I was just talking to my brother, Matt. Our nephew, Anthony Rabeni, made his varsity golf team as a freshman (way to go, Anthony!). Matt and I were remarking how there’s no gray zone in golf, and what a refreshing that quality is in a sport. Golf and surfing…feels odd to lump them together, but it’s correct. No excuses. No restrictions. Not your age, gender, size, race – either you ride it or you don’t. You count your strokes. Simple as that. Hardly the first time this idea has been made, but one worth repeating every now and again.
Maya Gabeira: badass lady on display in the word, video, design, and photography of this feature. – PAL
Source: “The Biggest Wave Surfed This Year”, Adam Skolnick, The New York Times (09/22/20)
Is It Fair to Use Tests to Get College Football Players on the Field?
Yesterday the Pac-12 announced it will play a 7-game season, starting November 6. I mentioned in recent weeks that this was a strong possibility after the conference secured rapid testing for each of the 12 campuses.
The business of college football is troubling and layered and problematic as it is; but conducting that business during a pandemic, when kids can’t go to school and many businesses cannot open, and these players are still not being paid is beyond problematic.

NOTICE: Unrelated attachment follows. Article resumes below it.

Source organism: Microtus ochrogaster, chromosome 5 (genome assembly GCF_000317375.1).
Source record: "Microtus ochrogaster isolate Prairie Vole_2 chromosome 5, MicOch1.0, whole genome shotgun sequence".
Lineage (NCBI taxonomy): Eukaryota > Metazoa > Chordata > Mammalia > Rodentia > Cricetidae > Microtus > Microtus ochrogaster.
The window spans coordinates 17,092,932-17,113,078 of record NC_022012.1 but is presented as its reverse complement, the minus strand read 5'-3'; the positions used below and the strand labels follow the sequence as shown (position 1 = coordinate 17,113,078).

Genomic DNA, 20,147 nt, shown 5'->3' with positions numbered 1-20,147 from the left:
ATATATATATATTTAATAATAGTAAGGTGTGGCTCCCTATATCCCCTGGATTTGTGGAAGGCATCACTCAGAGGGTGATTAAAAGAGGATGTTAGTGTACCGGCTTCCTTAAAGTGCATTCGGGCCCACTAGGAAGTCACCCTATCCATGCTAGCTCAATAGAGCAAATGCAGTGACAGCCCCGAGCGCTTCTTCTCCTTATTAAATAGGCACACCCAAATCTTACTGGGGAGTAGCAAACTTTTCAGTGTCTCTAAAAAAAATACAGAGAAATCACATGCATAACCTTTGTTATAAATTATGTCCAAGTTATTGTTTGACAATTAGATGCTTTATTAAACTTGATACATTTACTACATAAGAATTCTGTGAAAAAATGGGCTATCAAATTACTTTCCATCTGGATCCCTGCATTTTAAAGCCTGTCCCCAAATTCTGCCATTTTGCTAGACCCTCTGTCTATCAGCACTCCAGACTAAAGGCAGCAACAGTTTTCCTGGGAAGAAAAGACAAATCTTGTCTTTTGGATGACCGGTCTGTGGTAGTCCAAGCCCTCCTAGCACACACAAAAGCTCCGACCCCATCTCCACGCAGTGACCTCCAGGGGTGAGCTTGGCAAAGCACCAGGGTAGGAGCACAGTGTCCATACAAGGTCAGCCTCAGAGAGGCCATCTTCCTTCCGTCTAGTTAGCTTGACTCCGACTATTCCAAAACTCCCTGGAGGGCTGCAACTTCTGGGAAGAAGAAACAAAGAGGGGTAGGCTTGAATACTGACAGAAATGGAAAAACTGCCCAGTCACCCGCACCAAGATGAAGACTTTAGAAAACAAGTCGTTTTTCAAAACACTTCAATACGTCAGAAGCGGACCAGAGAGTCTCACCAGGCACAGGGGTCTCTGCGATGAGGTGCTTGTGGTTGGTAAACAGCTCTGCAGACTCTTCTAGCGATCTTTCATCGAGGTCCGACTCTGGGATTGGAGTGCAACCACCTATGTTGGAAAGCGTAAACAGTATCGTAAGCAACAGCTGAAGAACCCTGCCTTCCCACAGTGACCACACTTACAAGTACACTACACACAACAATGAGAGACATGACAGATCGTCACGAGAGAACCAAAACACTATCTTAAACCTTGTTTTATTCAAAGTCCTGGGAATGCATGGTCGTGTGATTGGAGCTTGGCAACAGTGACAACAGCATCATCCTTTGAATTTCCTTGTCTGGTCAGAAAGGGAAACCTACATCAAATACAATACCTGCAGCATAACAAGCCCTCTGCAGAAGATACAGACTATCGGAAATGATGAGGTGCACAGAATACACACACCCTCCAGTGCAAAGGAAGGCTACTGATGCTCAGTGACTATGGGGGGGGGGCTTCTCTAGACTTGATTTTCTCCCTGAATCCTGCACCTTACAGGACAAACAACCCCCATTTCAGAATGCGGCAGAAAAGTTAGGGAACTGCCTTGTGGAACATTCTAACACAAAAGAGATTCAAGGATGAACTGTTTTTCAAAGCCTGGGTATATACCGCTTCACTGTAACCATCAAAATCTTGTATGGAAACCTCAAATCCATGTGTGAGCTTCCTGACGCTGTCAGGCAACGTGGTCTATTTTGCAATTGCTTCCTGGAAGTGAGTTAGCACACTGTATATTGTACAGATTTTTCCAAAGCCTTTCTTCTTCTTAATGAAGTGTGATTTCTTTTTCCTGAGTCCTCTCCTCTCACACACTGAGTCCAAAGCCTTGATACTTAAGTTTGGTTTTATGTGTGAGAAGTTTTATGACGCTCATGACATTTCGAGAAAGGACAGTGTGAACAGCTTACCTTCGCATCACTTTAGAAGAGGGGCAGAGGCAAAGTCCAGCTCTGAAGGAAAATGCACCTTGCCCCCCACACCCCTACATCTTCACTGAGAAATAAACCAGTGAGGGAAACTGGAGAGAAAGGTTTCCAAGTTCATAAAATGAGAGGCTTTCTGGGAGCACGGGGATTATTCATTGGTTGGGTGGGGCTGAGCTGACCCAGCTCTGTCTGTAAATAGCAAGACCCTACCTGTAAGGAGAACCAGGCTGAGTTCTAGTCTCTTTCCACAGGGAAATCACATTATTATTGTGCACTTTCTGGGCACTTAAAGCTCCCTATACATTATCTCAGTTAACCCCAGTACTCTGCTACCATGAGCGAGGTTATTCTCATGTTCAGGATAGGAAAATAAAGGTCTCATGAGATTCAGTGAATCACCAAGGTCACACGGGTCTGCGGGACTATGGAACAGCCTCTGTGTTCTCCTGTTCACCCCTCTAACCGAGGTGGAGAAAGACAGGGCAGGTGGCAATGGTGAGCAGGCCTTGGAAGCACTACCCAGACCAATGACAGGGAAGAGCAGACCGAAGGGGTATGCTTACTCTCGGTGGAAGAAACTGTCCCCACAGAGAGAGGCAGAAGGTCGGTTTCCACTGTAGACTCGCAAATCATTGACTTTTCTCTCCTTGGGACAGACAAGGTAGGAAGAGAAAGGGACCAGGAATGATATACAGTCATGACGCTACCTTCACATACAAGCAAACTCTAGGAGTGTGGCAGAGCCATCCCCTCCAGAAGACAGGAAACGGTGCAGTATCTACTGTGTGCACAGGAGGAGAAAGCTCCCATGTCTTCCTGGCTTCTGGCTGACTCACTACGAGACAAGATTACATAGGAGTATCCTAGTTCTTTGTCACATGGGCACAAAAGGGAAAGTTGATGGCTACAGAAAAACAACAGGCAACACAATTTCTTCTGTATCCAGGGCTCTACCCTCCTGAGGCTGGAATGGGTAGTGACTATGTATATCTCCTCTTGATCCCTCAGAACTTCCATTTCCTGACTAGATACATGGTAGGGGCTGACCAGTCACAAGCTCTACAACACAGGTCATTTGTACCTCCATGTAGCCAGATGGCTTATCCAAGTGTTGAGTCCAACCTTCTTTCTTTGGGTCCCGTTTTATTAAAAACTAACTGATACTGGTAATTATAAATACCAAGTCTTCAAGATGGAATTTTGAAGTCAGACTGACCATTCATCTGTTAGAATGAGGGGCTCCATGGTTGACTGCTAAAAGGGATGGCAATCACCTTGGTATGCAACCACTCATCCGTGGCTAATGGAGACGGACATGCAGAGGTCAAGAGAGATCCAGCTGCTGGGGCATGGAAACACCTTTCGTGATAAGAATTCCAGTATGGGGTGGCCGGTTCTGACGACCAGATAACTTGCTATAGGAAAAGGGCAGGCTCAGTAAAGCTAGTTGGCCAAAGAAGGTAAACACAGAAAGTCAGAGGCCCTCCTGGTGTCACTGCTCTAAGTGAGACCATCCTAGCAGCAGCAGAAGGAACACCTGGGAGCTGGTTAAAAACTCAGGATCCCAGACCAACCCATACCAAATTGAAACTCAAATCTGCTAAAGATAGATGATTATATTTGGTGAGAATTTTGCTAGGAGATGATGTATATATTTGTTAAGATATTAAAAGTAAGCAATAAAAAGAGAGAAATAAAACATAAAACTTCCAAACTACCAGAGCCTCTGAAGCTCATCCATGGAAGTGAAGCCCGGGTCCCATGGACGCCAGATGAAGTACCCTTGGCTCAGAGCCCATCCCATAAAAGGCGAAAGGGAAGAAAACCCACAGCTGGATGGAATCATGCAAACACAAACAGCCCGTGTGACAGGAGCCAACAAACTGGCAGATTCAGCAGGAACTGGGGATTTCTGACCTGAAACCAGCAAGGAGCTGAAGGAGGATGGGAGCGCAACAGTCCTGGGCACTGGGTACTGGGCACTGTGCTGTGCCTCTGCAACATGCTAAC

As a fan, I’m excited. I know that many of the players want to play, and I don’t want to try to tell them how they should feel, so I’m also happy for them. But as a society there are questions that must be answered.
First, should college sports be played on campuses where students are not allowed to attend class?
I’ve thought about this a lot. I’m ok with that. I think we should be opening what we can, when we can. We can’t safely let 50,000 people back on the Berkeley campus. But we can let 150. So why not do that?
Second, should the schools be using financial resources to pay for this testing? Again, I say yes. As I noted a few weeks back, the school and the athletic department are basically separate entities. Schools even charge the athletic department tuition for players on athletic scholarship. Especially for athletic departments that are in the black, I see no problem with them using their revenue to pay for testing in order to ensure continued revenue.